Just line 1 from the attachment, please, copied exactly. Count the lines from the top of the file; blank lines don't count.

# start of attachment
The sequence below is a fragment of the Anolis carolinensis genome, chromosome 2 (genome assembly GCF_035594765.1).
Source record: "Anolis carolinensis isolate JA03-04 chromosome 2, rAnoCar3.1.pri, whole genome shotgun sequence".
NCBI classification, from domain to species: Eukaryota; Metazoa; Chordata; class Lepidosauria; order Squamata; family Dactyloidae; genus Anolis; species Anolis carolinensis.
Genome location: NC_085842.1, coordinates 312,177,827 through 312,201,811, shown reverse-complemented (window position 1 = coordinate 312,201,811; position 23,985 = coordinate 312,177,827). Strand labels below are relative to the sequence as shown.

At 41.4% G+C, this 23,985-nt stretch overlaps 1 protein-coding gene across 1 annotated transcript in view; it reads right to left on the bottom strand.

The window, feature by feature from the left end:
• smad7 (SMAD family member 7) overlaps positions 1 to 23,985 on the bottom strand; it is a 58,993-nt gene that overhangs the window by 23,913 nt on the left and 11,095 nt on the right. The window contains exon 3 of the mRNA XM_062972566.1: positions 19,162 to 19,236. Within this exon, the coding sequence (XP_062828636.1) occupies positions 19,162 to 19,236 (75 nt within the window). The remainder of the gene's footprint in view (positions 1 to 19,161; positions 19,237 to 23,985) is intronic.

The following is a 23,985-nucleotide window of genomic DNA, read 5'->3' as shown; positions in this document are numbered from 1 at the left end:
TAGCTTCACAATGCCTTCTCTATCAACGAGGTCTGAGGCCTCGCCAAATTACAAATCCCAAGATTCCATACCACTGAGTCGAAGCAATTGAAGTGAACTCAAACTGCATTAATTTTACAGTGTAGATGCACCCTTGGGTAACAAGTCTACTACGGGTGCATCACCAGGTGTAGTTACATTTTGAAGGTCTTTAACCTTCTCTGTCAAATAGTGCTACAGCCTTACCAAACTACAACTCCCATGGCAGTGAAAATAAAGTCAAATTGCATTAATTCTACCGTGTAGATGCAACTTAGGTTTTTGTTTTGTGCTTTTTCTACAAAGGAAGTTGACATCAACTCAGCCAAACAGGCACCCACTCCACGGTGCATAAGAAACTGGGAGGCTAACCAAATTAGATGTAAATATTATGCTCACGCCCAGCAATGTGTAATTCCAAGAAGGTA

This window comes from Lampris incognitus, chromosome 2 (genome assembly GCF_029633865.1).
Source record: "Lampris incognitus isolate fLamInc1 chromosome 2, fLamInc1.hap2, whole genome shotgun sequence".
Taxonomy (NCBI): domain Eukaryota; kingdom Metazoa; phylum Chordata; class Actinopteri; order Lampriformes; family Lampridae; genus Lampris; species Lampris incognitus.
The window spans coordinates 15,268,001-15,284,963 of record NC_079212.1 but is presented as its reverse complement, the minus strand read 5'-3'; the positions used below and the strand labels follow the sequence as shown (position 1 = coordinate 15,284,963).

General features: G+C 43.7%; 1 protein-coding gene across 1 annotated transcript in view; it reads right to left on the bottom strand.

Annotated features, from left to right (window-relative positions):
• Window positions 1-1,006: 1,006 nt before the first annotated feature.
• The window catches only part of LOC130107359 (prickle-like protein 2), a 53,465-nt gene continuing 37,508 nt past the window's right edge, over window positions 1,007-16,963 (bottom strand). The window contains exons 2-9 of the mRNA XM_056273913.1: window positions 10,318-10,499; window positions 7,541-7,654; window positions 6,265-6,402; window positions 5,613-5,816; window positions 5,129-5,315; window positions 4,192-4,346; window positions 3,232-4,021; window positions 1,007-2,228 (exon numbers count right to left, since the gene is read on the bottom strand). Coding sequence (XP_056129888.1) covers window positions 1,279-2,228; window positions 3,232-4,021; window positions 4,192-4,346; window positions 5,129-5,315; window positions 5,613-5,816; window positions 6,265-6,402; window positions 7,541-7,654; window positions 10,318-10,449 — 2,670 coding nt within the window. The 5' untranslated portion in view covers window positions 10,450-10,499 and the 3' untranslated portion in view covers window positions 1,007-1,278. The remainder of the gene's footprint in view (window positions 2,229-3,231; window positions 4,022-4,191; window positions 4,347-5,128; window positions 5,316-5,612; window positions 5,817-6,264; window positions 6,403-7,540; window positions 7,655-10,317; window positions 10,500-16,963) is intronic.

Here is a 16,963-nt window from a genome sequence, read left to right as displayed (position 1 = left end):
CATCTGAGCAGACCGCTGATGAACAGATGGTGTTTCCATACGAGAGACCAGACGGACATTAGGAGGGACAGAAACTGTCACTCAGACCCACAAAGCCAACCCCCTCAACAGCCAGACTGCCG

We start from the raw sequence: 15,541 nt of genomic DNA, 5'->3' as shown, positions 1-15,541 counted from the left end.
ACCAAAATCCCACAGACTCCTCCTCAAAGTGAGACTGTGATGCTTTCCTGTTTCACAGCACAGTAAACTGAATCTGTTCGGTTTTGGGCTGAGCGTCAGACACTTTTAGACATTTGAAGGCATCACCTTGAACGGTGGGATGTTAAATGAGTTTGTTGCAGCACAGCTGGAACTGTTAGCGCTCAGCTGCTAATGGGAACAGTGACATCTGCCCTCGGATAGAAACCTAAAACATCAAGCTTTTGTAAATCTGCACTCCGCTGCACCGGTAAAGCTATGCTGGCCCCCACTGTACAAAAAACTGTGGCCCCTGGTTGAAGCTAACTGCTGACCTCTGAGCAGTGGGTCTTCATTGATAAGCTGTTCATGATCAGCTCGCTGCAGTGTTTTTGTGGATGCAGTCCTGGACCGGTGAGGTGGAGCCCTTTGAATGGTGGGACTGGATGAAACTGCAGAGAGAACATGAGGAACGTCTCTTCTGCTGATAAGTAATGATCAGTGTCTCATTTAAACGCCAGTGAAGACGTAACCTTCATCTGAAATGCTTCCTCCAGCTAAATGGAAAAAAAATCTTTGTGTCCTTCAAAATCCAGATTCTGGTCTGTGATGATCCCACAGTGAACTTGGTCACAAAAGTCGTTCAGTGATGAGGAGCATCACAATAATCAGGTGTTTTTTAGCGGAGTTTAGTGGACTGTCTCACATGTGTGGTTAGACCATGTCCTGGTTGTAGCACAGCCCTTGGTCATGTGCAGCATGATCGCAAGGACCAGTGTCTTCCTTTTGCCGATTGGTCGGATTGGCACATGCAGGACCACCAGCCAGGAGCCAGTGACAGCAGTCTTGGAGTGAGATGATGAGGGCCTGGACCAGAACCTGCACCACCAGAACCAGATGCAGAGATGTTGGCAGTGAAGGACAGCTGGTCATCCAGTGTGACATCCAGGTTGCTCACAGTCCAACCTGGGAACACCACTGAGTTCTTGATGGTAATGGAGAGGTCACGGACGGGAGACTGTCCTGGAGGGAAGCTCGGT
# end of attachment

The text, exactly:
The sequence below is a fragment of the Anolis carolinensis genome, chromosome 2 (genome assembly GCF_035594765.1).